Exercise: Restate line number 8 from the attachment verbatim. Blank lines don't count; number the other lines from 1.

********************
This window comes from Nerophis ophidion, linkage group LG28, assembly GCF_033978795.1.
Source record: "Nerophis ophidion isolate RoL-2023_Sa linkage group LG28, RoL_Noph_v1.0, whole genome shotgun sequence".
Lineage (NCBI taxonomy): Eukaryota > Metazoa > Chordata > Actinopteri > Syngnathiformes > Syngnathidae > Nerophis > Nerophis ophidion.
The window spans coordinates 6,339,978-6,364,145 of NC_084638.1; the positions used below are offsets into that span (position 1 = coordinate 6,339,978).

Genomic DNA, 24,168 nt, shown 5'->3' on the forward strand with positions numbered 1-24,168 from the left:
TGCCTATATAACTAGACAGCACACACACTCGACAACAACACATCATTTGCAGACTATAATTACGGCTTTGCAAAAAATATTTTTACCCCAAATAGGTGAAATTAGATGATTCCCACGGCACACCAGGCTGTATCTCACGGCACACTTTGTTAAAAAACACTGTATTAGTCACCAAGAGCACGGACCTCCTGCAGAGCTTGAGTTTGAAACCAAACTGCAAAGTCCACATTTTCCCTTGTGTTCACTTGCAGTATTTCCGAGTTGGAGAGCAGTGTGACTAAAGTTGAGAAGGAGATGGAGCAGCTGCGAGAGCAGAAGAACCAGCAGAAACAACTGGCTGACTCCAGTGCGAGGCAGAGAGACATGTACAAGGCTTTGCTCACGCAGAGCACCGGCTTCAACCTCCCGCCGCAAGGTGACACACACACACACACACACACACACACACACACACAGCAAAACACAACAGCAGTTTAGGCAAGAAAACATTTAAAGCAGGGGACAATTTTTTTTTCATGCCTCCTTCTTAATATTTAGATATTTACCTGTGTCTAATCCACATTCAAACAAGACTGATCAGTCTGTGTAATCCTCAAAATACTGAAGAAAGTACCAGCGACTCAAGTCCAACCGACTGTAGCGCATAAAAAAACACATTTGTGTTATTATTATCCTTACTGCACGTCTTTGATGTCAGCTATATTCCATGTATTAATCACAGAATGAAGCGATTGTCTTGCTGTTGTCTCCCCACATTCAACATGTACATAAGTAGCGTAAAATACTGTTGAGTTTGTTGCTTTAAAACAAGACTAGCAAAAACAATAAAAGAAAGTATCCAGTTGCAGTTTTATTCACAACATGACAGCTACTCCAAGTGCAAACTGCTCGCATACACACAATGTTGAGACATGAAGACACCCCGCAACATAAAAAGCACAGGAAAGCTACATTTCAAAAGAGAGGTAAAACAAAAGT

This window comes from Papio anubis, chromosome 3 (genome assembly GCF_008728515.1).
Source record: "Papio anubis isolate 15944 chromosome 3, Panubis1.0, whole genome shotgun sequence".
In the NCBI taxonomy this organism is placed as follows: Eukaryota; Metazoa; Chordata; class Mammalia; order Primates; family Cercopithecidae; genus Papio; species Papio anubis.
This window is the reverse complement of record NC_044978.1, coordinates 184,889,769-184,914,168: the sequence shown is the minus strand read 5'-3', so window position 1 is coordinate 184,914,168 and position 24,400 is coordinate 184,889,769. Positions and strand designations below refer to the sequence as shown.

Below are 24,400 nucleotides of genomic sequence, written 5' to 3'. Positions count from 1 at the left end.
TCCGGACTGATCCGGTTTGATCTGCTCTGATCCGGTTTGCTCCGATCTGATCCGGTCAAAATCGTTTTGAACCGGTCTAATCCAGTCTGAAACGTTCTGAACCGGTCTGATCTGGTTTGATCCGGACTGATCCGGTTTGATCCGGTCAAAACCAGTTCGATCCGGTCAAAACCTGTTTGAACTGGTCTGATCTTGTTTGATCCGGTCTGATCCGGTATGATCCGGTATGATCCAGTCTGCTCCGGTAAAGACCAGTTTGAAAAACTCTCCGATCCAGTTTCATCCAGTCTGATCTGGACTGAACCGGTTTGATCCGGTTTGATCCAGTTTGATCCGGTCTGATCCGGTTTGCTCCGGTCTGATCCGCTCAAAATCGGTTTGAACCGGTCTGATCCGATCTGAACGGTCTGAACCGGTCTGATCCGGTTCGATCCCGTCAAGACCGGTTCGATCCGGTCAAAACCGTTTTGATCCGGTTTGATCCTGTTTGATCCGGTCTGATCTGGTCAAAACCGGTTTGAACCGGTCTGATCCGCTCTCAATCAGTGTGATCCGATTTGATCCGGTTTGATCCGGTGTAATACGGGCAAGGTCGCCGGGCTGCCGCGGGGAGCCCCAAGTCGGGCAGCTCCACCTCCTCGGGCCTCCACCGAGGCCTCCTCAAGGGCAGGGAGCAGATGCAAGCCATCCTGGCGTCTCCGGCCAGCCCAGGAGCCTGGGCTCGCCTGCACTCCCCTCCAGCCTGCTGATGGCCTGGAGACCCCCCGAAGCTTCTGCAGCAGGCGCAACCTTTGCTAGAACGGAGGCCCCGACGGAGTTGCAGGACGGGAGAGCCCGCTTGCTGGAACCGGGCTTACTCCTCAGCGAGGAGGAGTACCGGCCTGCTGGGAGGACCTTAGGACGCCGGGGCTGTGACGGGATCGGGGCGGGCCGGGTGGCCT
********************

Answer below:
Source record: "Papio anubis isolate 15944 chromosome 3, Panubis1.0, whole genome shotgun sequence".